CROWDFUNDING FOR FILMMAKERS: Tips for success
According to Funding LaunchPad, crowdfunding has grown around 420% in just three years. Names like Indiegogo, Kickstarter, and Pozible in Australia have become familiar to anyone who’s ever thought of funding a film project via the online crowd. Of course it’s not just film projects, but Pozible’s Rick Chen says FILM is one of the most popular categories on the site.
Clearly it works. Just explore these websites for successful projects as proof. But what we don’t often hear is the huge effort required to make it a success.
This post is a mixed bag, starting with the personal. I don’t REALLY want to go there, but I think it might serve as a helpful warning to others thinking about crowdfunding. Then we get to the good stuff — some insights from a few of the successful filmmakers. I hope it’s helpful.
OUR CRACK AT CROWDFUNDING
Things were especially tight in the lead-up to the Campfire Film Festival in May this year. We held a special meeting, some months before with plenty of brainstorming options for getting some extra money. I’m not sure who suggested it, but I was definitely right behind it from the start.
“Hey, I know! Let’s run a crowdfunding campaign!”
There were about 7 of us in the meeting. Some were in favour, some not, and others didn’t really have an opinion.
Me: “I can produce a half-reasonable promo video — then we just let it fly!”
We took the plunge.
It was not long after posting the video online and setting up our Pozible page, the grim reality sunk in — THIS, was going to be a lot of work. No.
A LOT of work.
A LOT of time.
A LOT of hassling, bugging, contacting, “friending”, scraping, begging… yes,
A LOT more than we had to give at that particular time of our year.
THIS was a job all on its own.
We got a few pledged amounts, but ultimately ran out of time for it & abandoned it.
Crowdfunding is a BIG job.
So I was keen to hear from those who were successful. What did they do right, and what advice did they have for others thinking about crowdfunding?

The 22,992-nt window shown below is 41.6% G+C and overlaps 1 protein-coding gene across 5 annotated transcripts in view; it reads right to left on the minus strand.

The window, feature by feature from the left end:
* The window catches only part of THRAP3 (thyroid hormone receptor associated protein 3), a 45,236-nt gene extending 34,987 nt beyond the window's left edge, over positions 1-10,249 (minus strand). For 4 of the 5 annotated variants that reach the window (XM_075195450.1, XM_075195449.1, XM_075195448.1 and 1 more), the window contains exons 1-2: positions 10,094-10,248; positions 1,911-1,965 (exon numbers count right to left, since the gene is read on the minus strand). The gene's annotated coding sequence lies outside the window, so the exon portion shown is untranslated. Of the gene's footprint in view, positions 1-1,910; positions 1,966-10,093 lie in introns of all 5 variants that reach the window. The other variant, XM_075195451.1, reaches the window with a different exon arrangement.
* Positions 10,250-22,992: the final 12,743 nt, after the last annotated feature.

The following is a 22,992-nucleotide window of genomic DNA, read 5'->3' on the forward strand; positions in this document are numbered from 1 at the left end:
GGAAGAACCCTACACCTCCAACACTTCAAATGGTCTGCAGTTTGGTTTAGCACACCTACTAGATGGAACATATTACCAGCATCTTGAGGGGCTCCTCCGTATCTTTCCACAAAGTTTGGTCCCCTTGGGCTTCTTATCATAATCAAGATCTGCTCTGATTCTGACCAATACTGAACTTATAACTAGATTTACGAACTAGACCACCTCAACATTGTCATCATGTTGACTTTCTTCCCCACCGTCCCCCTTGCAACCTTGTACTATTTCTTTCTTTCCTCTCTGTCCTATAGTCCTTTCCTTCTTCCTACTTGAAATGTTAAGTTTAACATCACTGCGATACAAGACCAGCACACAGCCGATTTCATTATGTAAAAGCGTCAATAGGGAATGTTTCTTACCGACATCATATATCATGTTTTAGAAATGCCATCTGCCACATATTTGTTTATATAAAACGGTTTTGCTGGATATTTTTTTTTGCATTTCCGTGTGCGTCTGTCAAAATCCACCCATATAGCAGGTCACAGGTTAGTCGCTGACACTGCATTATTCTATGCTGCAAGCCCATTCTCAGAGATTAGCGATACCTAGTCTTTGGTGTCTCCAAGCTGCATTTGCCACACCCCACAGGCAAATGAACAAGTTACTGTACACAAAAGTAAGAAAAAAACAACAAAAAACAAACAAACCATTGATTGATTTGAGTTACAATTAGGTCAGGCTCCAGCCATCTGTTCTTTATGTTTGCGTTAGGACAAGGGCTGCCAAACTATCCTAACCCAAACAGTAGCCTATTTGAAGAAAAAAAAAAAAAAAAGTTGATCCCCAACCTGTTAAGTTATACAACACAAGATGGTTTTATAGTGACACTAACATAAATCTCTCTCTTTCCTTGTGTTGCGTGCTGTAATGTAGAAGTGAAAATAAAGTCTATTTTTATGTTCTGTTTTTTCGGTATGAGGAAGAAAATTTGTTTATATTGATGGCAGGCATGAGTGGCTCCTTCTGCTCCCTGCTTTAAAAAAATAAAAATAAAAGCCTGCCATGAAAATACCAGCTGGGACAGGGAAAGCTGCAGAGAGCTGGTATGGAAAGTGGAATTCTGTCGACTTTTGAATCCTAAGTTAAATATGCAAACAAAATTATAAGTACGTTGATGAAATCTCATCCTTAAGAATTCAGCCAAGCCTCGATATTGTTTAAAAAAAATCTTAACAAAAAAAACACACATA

STORIES FROM THOSE WHO ‘MADE IT’
Key campaigner: Gillian Leahy
Amount raised: $7,189 (goal $5000)
We set a reasonable target, had a good cause, and an experienced filmmaker. Also we had the whole permaculture scene internationally as possible donors.
Advice to others?
Be fearless about going to friend networks first but make sure they feel if they can’t contribute they can ‘like’ or pass it on. Set up your Facebook and twitter lists first so they are as big and relevant as possible. Then use them repeatedly. Set a reasonable target. Describe your project in an exciting enthusiastic way!
FILM: Enemy Aliens
Key campaigner: Daniel Tenni
Amount raised: $10,185
We should declare an interest here. Enemy Aliens is a larger project working towards feature production that began as a student film in WA. The short version is already available for distribution into schools via us at Campfire, where it has its own page for teachers to download or stream, and is currently viewable online in full for another week on our highlights of the festival page. The short version (under 11mins), entitled Restare Uniti, has had a great deal of interest from teachers around the country because it relates closely to the study of English and history, exploring the deep issues of conflict and racism. We believe this further helped its exposure and crowdfunding efforts. It is not a trailer, but a completely self-contained short film, which is what teachers look for.